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|Title:||Scheduling chemical transshipment operations in maritime transportation|
|Citation:||Huang, C.,Karimi, I.A. (2005). Scheduling chemical transshipment operations in maritime transportation. AIChE Annual Meeting, Conference Proceedings : 6301-6302. ScholarBank@NUS Repository.|
|Abstract:||Logistics expenses represent a significant portion of supply chain costs and can be as high as 20% in the chemical industry (Karimi et al., 2002). With the increase in the chemical production capacities of many sites/regions of Asia and worldwide, there is a growing need to transport chemicals among various remotely located sites. Ocean shipping is the most important mode of transport that serves this need. The chemical shipping companies maximize their profits by integrating their global services through redistribution of regional cargos. Transshipment is a common, but crucial, business practice existing in such situations as cargo transshipments from intercontinental feeder carriers to regional carriers, from large vessels to smaller vessels to deliver cargos to shallow ports, crude lightering, and so on. With transshipment operation, shipping companies can save large sums of money by minimizing the detour of capital-intensive deep-sea carriers and thus increasing the utilization of both deep-sea and short-sea carriers. Furthermore, transshipment operation enhances service to shallow ports. Chemical ocean carriers are highly expensive and efficient port logistics operations such as efficient scheduling of cargo transshipment process are of utmost importance, as this process involves huge operating cost and demurrage cost, especially during the congested time, when many tankers arrive at the transfer location within a short period of time. Lastly, we have found no previous work addressing this important problem. In this paper, we consider a general chemical transshipment problem, where multiple carriers perform transshipment operations at a common transfer location. The transportation system comprises a fleet of deep-sea carriers that operates as the feeder system to a fleet of regional short-sea carriers. Both types of carriers are multi-compartment tankers shipping bulk liquid chemicals. After the required quantities of transshipment cargos have been transferred from deep-sea (donor) carriers to the designated short-sea (recipient) carriers, both of them will continue on their routes and head towards the next pickup/delivery location. Our goal is to determine the optimal transshipment sequence, unloading positions and times for transshipping cargos with minimal system cost. The system cost here is the sum of demurrage costs of both deep-sea and short-sea carriers. We develop six continuous-time mixed-integer linear programming (MILP) formulations of two types for determining the optimal sequences, positions, and timings for unloading various cargos. In the first type (type 1), a slot-based approach is used for short-sea carriers, and a pair-wise sequence-modeling approach is used for deep-sea carriers. In the second type (type 2), we switch the two approaches. All of the formulations can effectively handle general many-to-many transshipment problems involving up to three donor carriers, five recipient carriers, and sixteen transshipment cargos in reasonable solution time. However, they perform differently on different types of problems. Therefore, we solve all examples using all the formulations to illustrate and compare their effectiveness and efficiency. Of the two types of formulations, in general, type 2 (type 1) that uses the pair-wise sequencing approach for the recipient (donor) carriers seems to have fewer variables of the latter type and does better than type 1 (type 2), when the problem involves many recipient (donor) carriers. For the same reasons, type 1 outperforms type 2 in problems with many two-sided cargos. Among the three alternate models of each type, the ones involving the big-M relaxation (convex hull relaxation) seem to be the fastest (slowest) in spite of their inferior (superior) rMIP values. For even larger problems, we present a cargo aggregation heuristic that aggregates cargos involving the same recipient and donor ships into single cargos. This strategy reduces problem size drastically and solution times by an order of magnitude, yet gives nearly optimal (within 2.23%) solutions for the examples in this paper. This heuristic model promises to be very effective for solving large problems of practical interest. This paper also suggests that the slot-based sequencing approach is generally more efficient than the pair-wise approach in many scheduling problems.|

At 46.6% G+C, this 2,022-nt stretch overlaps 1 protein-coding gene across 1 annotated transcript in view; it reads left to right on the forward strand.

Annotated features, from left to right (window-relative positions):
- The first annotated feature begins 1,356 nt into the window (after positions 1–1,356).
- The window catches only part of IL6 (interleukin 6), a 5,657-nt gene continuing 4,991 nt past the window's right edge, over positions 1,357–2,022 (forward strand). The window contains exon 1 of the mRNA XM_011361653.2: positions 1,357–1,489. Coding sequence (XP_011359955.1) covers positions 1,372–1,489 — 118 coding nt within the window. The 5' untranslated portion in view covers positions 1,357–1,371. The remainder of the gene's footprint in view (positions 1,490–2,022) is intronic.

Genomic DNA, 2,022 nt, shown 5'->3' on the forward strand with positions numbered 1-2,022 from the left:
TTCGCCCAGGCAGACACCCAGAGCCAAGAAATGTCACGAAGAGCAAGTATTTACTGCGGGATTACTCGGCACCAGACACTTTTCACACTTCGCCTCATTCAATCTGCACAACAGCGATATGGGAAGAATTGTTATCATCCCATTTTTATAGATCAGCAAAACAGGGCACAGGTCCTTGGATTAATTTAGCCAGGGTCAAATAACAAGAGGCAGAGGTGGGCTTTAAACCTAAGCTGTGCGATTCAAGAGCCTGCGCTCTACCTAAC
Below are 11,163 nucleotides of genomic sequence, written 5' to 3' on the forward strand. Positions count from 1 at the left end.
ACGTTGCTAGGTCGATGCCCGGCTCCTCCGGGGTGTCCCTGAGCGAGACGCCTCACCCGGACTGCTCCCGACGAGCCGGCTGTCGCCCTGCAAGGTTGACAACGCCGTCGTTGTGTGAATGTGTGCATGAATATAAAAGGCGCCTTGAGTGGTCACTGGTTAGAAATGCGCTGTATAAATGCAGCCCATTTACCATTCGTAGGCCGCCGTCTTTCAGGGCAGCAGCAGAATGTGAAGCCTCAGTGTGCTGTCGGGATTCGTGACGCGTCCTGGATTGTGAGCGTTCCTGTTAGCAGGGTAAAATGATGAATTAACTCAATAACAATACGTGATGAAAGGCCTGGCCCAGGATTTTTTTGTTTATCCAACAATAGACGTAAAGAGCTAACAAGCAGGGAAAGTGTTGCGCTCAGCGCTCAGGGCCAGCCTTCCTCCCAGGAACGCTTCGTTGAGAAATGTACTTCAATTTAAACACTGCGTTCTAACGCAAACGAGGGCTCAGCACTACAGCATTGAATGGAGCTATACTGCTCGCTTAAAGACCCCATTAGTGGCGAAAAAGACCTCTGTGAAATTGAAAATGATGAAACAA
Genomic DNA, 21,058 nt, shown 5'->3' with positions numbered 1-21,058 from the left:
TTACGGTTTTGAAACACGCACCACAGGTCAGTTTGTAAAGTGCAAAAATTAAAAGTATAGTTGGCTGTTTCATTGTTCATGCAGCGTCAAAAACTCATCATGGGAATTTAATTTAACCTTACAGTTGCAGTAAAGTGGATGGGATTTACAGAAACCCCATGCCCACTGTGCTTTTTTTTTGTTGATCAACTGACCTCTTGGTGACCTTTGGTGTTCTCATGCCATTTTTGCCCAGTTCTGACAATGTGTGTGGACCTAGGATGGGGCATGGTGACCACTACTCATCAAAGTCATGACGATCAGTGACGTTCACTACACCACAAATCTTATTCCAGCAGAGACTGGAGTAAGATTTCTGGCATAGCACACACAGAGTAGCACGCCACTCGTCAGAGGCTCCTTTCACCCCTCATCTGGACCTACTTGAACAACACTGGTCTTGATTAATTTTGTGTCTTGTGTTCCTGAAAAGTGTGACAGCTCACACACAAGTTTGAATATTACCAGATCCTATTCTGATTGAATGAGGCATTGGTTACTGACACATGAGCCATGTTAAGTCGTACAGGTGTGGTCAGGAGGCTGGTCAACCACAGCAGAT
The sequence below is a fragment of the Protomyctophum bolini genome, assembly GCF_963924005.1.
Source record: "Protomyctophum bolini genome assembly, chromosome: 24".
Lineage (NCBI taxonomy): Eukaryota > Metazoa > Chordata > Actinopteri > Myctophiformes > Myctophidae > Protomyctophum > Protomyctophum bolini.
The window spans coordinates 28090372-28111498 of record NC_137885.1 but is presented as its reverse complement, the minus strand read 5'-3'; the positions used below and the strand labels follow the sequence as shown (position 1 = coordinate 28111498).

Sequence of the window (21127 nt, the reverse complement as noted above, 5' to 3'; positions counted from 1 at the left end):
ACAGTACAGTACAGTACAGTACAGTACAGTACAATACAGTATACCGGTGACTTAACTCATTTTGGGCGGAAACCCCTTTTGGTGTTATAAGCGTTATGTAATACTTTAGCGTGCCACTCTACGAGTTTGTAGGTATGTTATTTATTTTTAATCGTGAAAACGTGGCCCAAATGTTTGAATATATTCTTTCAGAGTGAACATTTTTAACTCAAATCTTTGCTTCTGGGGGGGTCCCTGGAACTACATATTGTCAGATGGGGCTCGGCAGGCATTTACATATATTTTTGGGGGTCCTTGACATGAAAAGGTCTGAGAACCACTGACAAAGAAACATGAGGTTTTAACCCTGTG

|Source Title:||AIChE Annual Meeting, Conference Proceedings|
|Appears in Collections:||Staff Publications|
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